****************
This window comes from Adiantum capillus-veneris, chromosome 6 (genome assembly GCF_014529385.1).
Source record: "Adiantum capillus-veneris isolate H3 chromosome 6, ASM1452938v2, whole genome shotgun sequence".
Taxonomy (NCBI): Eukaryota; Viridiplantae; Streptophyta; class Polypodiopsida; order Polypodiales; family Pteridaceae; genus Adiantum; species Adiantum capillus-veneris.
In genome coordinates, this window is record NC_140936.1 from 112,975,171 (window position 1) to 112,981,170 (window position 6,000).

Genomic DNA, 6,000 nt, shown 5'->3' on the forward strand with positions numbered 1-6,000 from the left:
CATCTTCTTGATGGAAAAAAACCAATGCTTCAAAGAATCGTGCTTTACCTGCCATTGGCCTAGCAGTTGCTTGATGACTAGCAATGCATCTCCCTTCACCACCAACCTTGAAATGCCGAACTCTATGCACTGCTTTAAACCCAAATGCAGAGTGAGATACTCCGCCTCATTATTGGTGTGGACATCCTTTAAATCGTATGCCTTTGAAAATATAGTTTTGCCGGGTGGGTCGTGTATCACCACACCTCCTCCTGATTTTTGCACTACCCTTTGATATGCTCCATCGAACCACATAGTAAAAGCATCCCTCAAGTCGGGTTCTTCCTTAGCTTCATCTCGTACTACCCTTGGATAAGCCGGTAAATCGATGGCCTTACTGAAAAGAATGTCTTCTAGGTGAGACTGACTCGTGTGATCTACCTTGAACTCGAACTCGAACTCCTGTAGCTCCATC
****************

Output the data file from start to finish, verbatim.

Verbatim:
This window comes from Adiantum capillus-veneris, chromosome 6 (genome assembly GCF_014529385.1).
Source record: "Adiantum capillus-veneris isolate H3 chromosome 6, ASM1452938v2, whole genome shotgun sequence".
Taxonomy (NCBI): Eukaryota; Viridiplantae; Streptophyta; class Polypodiopsida; order Polypodiales; family Pteridaceae; genus Adiantum; species Adiantum capillus-veneris.
In genome coordinates, this window is record NC_140936.1 from 112,975,171 (window position 1) to 112,981,170 (window position 6,000).

Genomic DNA, 6,000 nt, shown 5'->3' on the forward strand with positions numbered 1-6,000 from the left:
CATCTTCTTGATGGAAAAAAACCAATGCTTCAAAGAATCGTGCTTTACCTGCCATTGGCCTAGCAGTTGCTTGATGACTAGCAATGCATCTCCCTTCACCACCAACCTTGAAATGCCGAACTCTATGCACTGCTTTAAACCCAAATGCAGAGTGAGATACTCCGCCTCATTATTGGTGTGGACATCCTTTAAATCGTATGCCTTTGAAAATATAGTTTTGCCGGGTGGGTCGTGTATCACCACACCTCCTCCTGATTTTTGCACTACCCTTTGATATGCTCCATCGAACCACATAGTAAAAGCATCCCTCAAGTCGGGTTCTTCCTTAGCTTCATCTCGTACTACCCTTGGATAAGCCGGTAAATCGATGGCCTTACTGAAAAGAATGTCTTCTAGGTGAGACTGACTCGTGTGATCTACCTTGAACTCGAACTCGAACTCCTGTAGCTCCATC